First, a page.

I get it — you have life goals: good job, good love, good family. But, on the job, in your social network and at the bar, New York City is the Olympics of hoodwinking.

KISSING UP is a step-by-step guide to keep your life on track and keep your heart intact.

In today’s society, nobody’s gonna hit you on the head to get their way. They will, however, lie and manipulate you quicker than you can say “Boo.” Blatant exploitation has be replaced with sneaky tricks and passive aggression. The dynamics may be subtler but the intent is always the same: control. The cute guy who doesn’t call, the co-worker who invites you to the big meeting at the wrong start time, the girlfriend who hangs out just to meet all the hot guys you know.

Believe you me, I’ve been there. If your boss isn’t trying to play you like you’re dumb, other phonies may be busy trying to convince you that the friendship and love is real.

KISSING UP is the resource to give you the tips and exercises you need to play to win on that Olympic field called “Life in the Big City.” To weed out the worthless & help the real thing blossom.


  1. People want the kind of love they can’t or won’t give.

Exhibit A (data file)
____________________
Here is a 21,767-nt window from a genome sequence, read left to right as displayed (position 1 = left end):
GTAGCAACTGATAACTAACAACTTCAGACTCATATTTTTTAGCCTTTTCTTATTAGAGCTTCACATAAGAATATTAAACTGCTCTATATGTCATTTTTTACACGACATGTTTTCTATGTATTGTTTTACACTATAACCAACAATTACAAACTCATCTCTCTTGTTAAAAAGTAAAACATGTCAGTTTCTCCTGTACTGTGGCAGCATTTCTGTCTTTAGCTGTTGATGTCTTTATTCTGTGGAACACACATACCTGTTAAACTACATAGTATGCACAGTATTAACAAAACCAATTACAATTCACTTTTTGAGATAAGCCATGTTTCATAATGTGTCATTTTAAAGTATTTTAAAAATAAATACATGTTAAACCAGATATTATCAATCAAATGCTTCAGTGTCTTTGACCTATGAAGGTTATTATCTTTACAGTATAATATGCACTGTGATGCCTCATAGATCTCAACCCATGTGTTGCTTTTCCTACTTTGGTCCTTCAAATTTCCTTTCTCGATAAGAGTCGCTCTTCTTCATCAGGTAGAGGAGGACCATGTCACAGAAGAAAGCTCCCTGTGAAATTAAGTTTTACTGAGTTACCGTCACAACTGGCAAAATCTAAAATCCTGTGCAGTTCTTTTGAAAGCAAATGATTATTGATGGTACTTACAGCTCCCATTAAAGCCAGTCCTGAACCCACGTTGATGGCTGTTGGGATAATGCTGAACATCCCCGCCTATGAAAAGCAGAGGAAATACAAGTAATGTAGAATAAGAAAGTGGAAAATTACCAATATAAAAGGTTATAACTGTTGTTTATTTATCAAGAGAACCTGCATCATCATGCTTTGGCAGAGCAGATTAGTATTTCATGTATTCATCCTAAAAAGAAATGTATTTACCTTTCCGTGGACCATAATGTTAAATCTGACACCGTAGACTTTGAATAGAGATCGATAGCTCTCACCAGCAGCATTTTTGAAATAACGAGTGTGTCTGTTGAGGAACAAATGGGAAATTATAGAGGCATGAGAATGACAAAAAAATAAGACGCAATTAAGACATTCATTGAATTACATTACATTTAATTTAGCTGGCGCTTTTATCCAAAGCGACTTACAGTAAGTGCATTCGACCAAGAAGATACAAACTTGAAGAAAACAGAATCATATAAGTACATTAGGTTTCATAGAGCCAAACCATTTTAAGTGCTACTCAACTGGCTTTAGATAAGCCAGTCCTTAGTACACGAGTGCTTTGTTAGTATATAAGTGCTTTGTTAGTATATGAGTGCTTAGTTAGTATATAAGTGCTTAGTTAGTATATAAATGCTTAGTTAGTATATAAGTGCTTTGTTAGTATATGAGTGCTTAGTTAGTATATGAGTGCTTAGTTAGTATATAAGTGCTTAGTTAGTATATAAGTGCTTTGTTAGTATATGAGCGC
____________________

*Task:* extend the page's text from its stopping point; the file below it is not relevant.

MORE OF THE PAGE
2. Never be with anyone dumber, shorter or poorer than you.  Or end up paying for it.
  3. Marry the one you love the most.  Or marry the one who loves you the most. You choose.
  4. If it don’t come easy, you better let it go.
  5. Are you better off with or without this person in your life?
  6. The way he treats you reflects the way he’ll treat your children.

I’ve gleaned these very dense concepts from year of listening to interlocking circles of women and their wisdom.  To give well-deserved credit where it’s due, some men have contributed to these ideas as well. These guidelines can help you streamline your thinking and make educated decisions about what you want out of life and your relationships.

Pain makes you stronger.

Fear makes you braver.

Heartbreak makes you wiser.

So let’s put on our thinking caps and thank the past for a better future.

KISSING UP – Date & Work Smarter, Not Harder

Welcome to an oasis of realism in the New York City social scene of bullies, hustlers and the truly crazy.  Author Patricia Cornwell writes novels about crimes of extreme violence.  When I met her at Barnes & Noble’s bookstore on Union Square, she said all shadings of evil and wrongdoing boil down to one thing: abuse of power.

Probably for me one of the most important things I’ve learned is how to read people better. Grasping their motives would be a heckuva lot easier if folks were straight-forward.  But no such luck.  If I had known more and been more discerning earlier, I may have avoided men, frienemies/ enamigas and co-workers who were toxic. If I had been better at picking quality men, I might be married now instead of clutching at the few good guys left in a sea of undesirables.

Many of life’s unprosecuted trangressions have a goal: they let the perpetrator get over on you.

Let’s delve into some of this everyday abuse so you can 1.) recognize it and 2.) manage it, even if you can’t quite put a stop to it yet.